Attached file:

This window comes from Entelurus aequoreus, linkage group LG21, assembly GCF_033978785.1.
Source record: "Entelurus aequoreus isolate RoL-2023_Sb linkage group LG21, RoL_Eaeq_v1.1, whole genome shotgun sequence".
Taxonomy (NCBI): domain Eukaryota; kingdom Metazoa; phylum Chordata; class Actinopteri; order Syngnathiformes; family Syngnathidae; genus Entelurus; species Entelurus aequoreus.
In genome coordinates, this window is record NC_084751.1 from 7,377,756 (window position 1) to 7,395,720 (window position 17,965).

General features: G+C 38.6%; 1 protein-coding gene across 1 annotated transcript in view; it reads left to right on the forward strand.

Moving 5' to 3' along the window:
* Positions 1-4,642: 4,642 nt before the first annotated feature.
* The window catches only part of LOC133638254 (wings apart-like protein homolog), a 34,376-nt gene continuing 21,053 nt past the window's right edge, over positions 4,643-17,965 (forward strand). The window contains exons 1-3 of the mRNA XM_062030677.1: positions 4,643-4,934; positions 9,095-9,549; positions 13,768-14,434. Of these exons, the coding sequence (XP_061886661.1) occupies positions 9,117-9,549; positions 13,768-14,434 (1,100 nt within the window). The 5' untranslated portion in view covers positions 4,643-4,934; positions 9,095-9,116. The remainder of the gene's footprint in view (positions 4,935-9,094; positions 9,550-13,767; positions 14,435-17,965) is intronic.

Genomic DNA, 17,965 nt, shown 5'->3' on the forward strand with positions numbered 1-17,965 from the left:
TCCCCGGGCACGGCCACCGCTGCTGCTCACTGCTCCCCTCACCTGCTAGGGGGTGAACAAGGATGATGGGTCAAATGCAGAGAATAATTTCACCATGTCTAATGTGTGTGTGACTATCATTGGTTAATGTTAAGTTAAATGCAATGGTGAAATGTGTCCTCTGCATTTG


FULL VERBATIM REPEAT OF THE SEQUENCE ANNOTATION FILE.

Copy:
This window comes from Entelurus aequoreus, linkage group LG21, assembly GCF_033978785.1.
Source record: "Entelurus aequoreus isolate RoL-2023_Sb linkage group LG21, RoL_Eaeq_v1.1, whole genome shotgun sequence".
Taxonomy (NCBI): domain Eukaryota; kingdom Metazoa; phylum Chordata; class Actinopteri; order Syngnathiformes; family Syngnathidae; genus Entelurus; species Entelurus aequoreus.
In genome coordinates, this window is record NC_084751.1 from 7,377,756 (window position 1) to 7,395,720 (window position 17,965).

General features: G+C 38.6%; 1 protein-coding gene across 1 annotated transcript in view; it reads left to right on the forward strand.

Moving 5' to 3' along the window:
* Positions 1-4,642: 4,642 nt before the first annotated feature.
* The window catches only part of LOC133638254 (wings apart-like protein homolog), a 34,376-nt gene continuing 21,053 nt past the window's right edge, over positions 4,643-17,965 (forward strand). The window contains exons 1-3 of the mRNA XM_062030677.1: positions 4,643-4,934; positions 9,095-9,549; positions 13,768-14,434. Of these exons, the coding sequence (XP_061886661.1) occupies positions 9,117-9,549; positions 13,768-14,434 (1,100 nt within the window). The 5' untranslated portion in view covers positions 4,643-4,934; positions 9,095-9,116. The remainder of the gene's footprint in view (positions 4,935-9,094; positions 9,550-13,767; positions 14,435-17,965) is intronic.

Genomic DNA, 17,965 nt, shown 5'->3' on the forward strand with positions numbered 1-17,965 from the left:
TCCCCGGGCACGGCCACCGCTGCTGCTCACTGCTCCCCTCACCTGCTAGGGGGTGAACAAGGATGATGGGTCAAATGCAGAGAATAATTTCACCATGTCTAATGTGTGTGTGACTATCATTGGTTAATGTTAAGTTAAATGCAATGGTGAAATGTGTCCTCTGCATTTG